How much would you pay to swim with a shark?
If, like me, your first reaction is to ask how much you yourself would be paid to do such a thing, you may be in an ever-decreasing minority. Shark-watching tourism is expected to grow in popularity over the next two decades. It currently generates about $300 million each year but is expected to reach nearly $800 million by, say, 2033. A recent study published in Oryx: The International Journal of Conservation, notes that while the shark fishing industry—fueled by an appetite in east Asia for shark-fin soup—currently generates about $630 each year in revenue, it will be eclipsed by shark tourism.
So, what exactly does "shark tourism" entail? It can be as simple as donning a wetsuit and scuba diving with harmless little lemon sharks off the coast of Florida, diving with makos off Southern California (the toothy, bug-eyed sharks look like runaways from a Hollywood sci-fi shoot), or going whole-hog (er, make that "whole fish") and getting in a shark-diving cage in Baja and letting great whites sniff you from the safety of your metal security blanket. About 600,000 people take the plunge each year, and forward-thinking travel destinations such as Palau, the Maldives, the Bahamas, and French Polynesia have created shark sanctuaries where commercial fishing is banned.
Want to try diving with sharks? The Active Times recently recommended a number of organizations around the world that can get you face-to-face with the ocean's alpha predators. Here, three ways to get started:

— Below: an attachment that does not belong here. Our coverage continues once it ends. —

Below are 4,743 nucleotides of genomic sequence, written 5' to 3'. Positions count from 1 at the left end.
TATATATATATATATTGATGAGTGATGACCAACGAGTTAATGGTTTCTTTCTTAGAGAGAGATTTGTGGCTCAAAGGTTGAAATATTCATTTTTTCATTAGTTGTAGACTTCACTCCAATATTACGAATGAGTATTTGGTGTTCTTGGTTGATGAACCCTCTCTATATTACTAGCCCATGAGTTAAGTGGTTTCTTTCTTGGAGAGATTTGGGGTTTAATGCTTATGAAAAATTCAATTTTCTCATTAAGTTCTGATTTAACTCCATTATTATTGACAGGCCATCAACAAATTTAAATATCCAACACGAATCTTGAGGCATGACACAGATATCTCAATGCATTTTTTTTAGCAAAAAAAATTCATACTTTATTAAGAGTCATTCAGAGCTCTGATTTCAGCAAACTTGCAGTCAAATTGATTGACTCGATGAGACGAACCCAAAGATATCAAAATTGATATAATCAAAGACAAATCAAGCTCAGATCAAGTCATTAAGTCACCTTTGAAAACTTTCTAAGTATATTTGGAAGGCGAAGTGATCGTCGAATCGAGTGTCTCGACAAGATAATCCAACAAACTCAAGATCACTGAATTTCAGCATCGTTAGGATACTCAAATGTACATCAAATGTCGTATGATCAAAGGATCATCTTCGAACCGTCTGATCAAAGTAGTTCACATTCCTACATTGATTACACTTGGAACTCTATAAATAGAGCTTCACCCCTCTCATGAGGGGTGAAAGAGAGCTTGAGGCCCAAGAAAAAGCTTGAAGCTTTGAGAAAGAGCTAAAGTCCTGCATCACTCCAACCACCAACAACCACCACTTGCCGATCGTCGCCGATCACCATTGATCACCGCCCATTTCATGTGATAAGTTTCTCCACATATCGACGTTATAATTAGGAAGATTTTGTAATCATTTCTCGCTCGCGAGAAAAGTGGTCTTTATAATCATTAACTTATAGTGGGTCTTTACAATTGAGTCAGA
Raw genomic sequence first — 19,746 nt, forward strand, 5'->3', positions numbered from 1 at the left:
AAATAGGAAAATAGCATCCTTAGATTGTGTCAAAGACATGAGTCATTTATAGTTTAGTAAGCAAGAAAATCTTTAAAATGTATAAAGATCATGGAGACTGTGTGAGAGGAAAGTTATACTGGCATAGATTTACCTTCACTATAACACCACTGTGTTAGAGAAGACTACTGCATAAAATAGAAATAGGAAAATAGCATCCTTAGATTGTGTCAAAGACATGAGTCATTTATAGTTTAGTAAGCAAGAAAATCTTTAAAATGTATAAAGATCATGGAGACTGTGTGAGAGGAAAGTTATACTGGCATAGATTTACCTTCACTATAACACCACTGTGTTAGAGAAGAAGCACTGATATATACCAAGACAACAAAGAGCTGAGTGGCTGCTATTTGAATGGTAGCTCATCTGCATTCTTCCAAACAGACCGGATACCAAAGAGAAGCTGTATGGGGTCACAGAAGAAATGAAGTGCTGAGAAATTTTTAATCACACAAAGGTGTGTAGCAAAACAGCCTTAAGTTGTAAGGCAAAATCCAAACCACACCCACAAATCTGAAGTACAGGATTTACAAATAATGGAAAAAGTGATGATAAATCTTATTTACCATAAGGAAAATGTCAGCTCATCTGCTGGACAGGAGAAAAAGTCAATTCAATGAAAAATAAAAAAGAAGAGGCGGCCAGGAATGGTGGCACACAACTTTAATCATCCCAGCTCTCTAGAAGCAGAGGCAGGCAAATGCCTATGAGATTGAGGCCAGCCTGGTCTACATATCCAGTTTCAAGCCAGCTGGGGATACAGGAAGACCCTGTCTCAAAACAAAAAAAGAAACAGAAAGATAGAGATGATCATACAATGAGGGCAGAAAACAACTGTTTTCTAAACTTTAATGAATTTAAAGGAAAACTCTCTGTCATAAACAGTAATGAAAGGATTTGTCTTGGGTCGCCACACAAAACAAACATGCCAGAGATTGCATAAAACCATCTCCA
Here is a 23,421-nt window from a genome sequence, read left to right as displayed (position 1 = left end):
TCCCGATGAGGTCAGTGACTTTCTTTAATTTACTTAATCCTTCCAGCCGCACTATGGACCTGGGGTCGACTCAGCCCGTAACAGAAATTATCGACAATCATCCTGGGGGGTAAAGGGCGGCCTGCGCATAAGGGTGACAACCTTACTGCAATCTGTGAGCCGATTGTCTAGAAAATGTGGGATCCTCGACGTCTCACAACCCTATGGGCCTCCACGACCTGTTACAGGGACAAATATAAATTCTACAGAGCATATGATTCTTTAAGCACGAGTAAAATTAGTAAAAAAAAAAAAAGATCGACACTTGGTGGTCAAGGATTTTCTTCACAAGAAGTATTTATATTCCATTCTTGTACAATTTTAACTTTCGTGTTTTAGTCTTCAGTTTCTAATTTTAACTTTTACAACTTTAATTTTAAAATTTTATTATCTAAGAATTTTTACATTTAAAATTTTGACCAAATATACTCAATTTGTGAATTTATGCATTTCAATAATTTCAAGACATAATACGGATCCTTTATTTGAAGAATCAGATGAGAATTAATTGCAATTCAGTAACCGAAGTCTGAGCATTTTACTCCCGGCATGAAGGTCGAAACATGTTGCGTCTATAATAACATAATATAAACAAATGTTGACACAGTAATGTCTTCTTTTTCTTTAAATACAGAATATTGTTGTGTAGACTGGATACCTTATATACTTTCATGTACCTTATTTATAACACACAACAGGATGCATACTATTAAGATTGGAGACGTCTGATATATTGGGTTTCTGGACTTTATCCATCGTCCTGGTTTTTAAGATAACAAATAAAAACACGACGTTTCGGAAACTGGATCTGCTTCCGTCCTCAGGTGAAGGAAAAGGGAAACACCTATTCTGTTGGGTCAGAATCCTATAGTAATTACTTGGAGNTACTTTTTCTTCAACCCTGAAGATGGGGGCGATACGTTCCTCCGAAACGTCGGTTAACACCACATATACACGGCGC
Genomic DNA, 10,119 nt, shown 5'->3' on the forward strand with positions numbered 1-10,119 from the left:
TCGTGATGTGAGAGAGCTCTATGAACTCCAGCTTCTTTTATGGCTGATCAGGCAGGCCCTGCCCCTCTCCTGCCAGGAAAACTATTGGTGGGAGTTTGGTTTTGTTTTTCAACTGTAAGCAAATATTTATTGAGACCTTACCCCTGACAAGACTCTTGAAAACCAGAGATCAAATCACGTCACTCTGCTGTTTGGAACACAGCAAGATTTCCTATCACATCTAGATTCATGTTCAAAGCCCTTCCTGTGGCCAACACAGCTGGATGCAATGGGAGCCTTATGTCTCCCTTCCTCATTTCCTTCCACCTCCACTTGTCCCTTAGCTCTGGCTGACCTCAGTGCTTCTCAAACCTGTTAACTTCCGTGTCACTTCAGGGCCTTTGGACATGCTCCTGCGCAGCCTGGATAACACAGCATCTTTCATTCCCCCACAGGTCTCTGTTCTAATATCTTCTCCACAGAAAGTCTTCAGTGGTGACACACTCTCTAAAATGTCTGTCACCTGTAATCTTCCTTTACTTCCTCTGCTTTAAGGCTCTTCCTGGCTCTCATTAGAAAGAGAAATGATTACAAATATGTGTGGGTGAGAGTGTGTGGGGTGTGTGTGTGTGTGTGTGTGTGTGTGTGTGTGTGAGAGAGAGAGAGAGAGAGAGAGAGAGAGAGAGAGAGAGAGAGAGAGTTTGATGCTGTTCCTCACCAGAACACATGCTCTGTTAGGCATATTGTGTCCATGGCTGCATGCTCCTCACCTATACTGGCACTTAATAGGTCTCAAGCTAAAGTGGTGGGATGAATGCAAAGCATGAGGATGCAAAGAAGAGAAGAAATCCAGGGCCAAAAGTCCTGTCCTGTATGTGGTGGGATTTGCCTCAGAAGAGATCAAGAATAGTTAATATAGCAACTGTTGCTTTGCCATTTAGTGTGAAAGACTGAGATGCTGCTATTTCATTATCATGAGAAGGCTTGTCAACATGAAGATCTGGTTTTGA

Jupiter Dive Center. See little lemon sharks and the spectacular coral reef off the Palm Beach coast (jupiterdivecenter.com, charter scuba dives depart each morning at 9, Saturdays and Sundays at 9 a.m. and 1:30 p.m., $65/person)
Shark Chums. This Southern California outfit gets you up close and personal with mako sharks—the ones that look like aliens—in the waters of La Jolla. (sharkchums.org, day trips departing approximately late June through November, $180/person)
Great White Adventures. Test your nerves with a cage-diving excursion (you wear scuba gear and view sharks from the safe confines of a cage) to Isla Guadalupe, off Baja, Mexico, one of the world's perfect places to view the fearsome great white shark. (greatwhiteadventures.com, five-day trips departing August through October, $3,219/person—no, it ain't cheap, but this past season divers averaged seven great whites per day and lived to tell about it)
TALK TO US! We want to know: Have you ever gone swimming with sharks? Would you like to give it a try?